Dr Riaz Ahmed is the founder of Mission Eye Care located in downtown Calgary, AB.
Since opening his practice in 2005 he has shifted more towards medical eye care
with a special focus on Dry Eye treatment and Corneal Disease management.
Riaz is the Past-President of the Alberta Association of Optometrists,
and does charity eye care mission with Canadian Vision Care.
Dr. Riaz Ahmed
B.Sc., University of Alberta, 1993
OD degree University of Waterloo 1998
Mission Eye Care
Where do you see your practice / eye care in 10 years?
I look back at how I practiced optometry after graduation, and how I practice it now, almost 20 years later. It has only been in the last few years that I can truly say I practice the way I want to. For years we had been over-educated and under-utilized relative to our role in eye care. We are fortunate here in Alberta to now truly be able to practice primary eye care profitably and effectively. I do much more medical eye care relative to routine exams and I foresee this to continue to increase over the next decade. I see greater efficiencies through new technologies. With more patient encounters, comes more opportunity to present products and services, further fueling revenue that ultimately fund more practice building technologies. Our public and private reimbursement model along with scope changes have allowed us to stay profitable and I see this continuing to evolve. Quality medical eye care is something that patients’ value and trust, and I think it is our best way to survive and thrive despite further disruptive changes in the retail landscape.
What changes do you see coming down the pipe?
I see online refractive exams improving to the point of being reasonably accurate. The new iphoneX already promises to revolutionize 3D facial mapping, and with that will come better frame “fit” options, whether 3D printed, made to order, or a selection of mass market frames that will fit your face perfectly. The consumer values convenience, and optometrists will have to offer value beyond retail eyewear sales in order to make consumers take time out of their day to seek our services. I foresee our role continue to evolve as interpreting data rather than gathering it. Wearable health tech is in strong demand, and consumers will likely have a treasure trove of health data sitting in their phones, much of it likely relevant to us. Companies are already evolving contact lenses to both display data to the wearer, and gather it from them. I see the demise of the traditional exam lane, and a role for optometrists in a consultative environment with technologies different from those that will soon be ubiquitous at the consumer level.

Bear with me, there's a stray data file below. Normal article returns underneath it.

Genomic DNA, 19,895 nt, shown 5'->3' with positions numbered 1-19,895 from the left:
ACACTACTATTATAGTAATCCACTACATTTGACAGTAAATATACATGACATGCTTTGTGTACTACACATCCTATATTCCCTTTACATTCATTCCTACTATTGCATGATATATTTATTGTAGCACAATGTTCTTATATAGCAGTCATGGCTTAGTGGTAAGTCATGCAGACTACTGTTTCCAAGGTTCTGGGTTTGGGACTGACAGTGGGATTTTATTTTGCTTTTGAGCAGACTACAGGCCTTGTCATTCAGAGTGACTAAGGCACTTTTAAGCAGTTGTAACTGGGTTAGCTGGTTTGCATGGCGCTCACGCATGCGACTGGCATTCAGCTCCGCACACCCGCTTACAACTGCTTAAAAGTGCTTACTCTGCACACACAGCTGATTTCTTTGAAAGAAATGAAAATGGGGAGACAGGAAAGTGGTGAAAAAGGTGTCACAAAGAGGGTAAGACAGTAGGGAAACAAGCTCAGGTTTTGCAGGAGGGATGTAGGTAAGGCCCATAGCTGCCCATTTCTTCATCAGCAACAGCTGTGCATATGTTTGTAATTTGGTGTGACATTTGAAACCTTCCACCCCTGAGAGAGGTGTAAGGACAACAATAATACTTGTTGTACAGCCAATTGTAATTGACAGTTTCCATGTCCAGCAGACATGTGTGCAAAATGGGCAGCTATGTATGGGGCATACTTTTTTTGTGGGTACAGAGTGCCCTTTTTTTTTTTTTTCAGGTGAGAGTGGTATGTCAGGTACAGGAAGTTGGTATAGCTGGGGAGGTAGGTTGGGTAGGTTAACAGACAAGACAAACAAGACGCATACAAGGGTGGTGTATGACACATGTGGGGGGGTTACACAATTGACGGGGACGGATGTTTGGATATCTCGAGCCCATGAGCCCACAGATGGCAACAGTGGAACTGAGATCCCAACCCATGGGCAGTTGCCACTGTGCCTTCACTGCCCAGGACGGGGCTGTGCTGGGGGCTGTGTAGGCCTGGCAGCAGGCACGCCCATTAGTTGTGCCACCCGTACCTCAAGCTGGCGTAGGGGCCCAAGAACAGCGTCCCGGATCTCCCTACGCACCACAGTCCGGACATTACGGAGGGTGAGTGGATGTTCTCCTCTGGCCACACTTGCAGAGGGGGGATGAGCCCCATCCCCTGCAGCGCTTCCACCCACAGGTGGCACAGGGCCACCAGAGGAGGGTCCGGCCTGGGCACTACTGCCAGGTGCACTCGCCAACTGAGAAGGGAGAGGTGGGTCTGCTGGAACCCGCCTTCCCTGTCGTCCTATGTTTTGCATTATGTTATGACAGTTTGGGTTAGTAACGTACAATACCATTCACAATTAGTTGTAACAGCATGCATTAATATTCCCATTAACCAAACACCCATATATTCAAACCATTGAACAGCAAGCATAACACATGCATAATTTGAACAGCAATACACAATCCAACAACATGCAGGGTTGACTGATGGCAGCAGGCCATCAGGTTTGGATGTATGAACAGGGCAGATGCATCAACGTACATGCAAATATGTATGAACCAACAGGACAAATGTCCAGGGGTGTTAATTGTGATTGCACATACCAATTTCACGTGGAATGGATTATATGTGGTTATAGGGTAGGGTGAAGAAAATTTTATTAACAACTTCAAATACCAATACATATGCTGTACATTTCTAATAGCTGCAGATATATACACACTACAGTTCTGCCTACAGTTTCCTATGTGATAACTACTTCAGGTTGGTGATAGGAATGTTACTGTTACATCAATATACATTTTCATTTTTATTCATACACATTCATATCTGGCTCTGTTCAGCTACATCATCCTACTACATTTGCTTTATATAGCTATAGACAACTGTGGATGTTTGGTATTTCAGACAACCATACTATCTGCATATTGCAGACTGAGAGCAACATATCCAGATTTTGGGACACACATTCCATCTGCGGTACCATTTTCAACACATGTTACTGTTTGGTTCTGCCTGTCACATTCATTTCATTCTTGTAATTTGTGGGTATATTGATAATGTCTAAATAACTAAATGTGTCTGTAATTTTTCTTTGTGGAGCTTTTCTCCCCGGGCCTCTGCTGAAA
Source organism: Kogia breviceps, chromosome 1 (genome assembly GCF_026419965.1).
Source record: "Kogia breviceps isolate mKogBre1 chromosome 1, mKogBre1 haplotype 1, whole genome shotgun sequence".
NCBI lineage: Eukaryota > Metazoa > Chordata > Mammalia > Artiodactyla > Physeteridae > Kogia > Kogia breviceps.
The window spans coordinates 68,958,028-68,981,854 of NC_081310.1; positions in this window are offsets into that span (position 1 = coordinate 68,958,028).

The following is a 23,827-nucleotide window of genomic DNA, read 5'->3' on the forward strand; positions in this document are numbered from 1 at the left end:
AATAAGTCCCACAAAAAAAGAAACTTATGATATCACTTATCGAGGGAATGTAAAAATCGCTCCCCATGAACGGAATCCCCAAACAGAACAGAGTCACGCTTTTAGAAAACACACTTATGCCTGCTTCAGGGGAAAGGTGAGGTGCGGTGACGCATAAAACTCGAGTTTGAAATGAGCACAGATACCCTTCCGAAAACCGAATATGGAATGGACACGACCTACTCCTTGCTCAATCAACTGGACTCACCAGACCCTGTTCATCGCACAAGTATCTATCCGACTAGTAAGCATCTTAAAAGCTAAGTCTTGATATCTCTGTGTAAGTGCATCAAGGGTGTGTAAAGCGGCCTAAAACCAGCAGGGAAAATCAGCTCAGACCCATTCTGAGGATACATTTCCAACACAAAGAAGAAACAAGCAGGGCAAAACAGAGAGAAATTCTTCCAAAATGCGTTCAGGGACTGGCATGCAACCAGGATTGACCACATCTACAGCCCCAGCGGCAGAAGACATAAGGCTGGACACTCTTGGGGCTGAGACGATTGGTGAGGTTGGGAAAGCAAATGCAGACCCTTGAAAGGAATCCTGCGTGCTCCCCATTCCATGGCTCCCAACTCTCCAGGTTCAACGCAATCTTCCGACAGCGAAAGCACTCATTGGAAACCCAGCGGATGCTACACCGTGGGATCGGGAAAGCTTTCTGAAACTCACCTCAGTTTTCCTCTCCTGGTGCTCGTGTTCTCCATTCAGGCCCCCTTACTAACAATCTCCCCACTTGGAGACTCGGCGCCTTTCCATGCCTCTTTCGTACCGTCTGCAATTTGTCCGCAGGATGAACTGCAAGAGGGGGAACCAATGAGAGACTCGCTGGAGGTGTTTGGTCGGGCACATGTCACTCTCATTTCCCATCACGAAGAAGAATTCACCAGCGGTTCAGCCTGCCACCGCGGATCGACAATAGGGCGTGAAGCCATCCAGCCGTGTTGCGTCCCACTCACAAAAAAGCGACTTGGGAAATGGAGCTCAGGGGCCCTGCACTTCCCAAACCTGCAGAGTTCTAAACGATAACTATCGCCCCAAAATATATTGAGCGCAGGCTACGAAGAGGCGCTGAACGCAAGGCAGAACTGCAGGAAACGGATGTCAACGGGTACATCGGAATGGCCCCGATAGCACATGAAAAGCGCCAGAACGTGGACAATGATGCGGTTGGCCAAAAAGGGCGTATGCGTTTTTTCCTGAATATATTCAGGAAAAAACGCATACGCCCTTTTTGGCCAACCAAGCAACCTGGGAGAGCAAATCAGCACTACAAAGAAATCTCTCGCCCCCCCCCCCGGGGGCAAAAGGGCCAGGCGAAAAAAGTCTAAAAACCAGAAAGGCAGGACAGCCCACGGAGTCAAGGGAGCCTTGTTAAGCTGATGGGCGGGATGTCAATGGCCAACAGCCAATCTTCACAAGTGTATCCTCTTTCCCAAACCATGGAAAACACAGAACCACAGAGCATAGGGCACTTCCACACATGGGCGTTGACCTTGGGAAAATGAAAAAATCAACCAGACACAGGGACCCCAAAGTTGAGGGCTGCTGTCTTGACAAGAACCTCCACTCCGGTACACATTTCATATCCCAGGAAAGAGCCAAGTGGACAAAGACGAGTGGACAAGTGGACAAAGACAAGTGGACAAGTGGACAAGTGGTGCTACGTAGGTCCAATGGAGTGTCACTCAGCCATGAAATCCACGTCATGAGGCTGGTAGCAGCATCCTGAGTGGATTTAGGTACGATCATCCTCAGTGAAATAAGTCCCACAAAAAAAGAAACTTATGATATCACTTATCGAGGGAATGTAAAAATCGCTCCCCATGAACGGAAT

What is something new you are implementing this year in your practice?
More in the way of myopia control. As a high myope, I am truly excited that there are now evidence based options for my patients (and my genetically doomed kids). We are already well established as a corneal disease /specialty lens clinic, so with increasing patient awareness of myopia control, I will be implementing more strategic marketing in this regard.
How do you define success?
My definition would be working because you want to, not because you have to. As a first generation immigrant with poor parents, my story is the same as many others. Like Drake says “started from the bottom…”. Going through school, I always equated success with wealth, and to some degree I was right, but I was wrong about what wealth actually is. Having passed my mid-life crisis (some would argue I am still in it), I now see that wealth is a combination of time, family, gratitude and health. Yes, being financially free gives you time, but to me, it is how you use that time that determines success.
Yes, I am late to the party but I finally started binge watching Game of Thrones. Call it FOMO, but I had to see what all the fuss was about and I was hooked at episode 1. Since I am terrible with names, I also look at it as a training exercise. I mean who can seriously keep all these people straight? Good thing they keep getting killed off.
That’s easy – being born in East Africa, our family loved spicy grilled food. There is a place in Calgary that grills the most AMAZING Indo-African spiced short ribs. They are cut super thin and are the most delicious spicy and tangy carnivorous treat on the planet. I’m actually going to stop writing this and go get some.
What’s changed since high school?
Well, I am still quite nerdy, but I shaved that awful moustache I sported in grades 10 and 11. I would have had no chance at a prom date in grade 12 if I hadn’t (chances were slim regardless). Funny that all that facial hair now made a comeback, I would have been like super trendy by age 12 (in case some people don’t know, East Indians are hairy).
Tell me something you thought was true only to find out later you were wrong?
When I was younger, I looked at all “doctors” with awe and respect. To me, they were miracle workers that had some superhuman level of knowledge and skill. They always had the right answers, somehow guided by a higher power. To then go through school and see classmates (many of whom I thought were less than the sharpest tool in the shed) go on to practice some aspect of medicine was truly devastating. To think, all this time, I too could have had a moron for a doctor! Alas, we are all humans with the same level of infallibility and ineptitude as the general population. A sobering truth indeed, and one that constantly pushes me to be the kind of health care provider that I would want to have.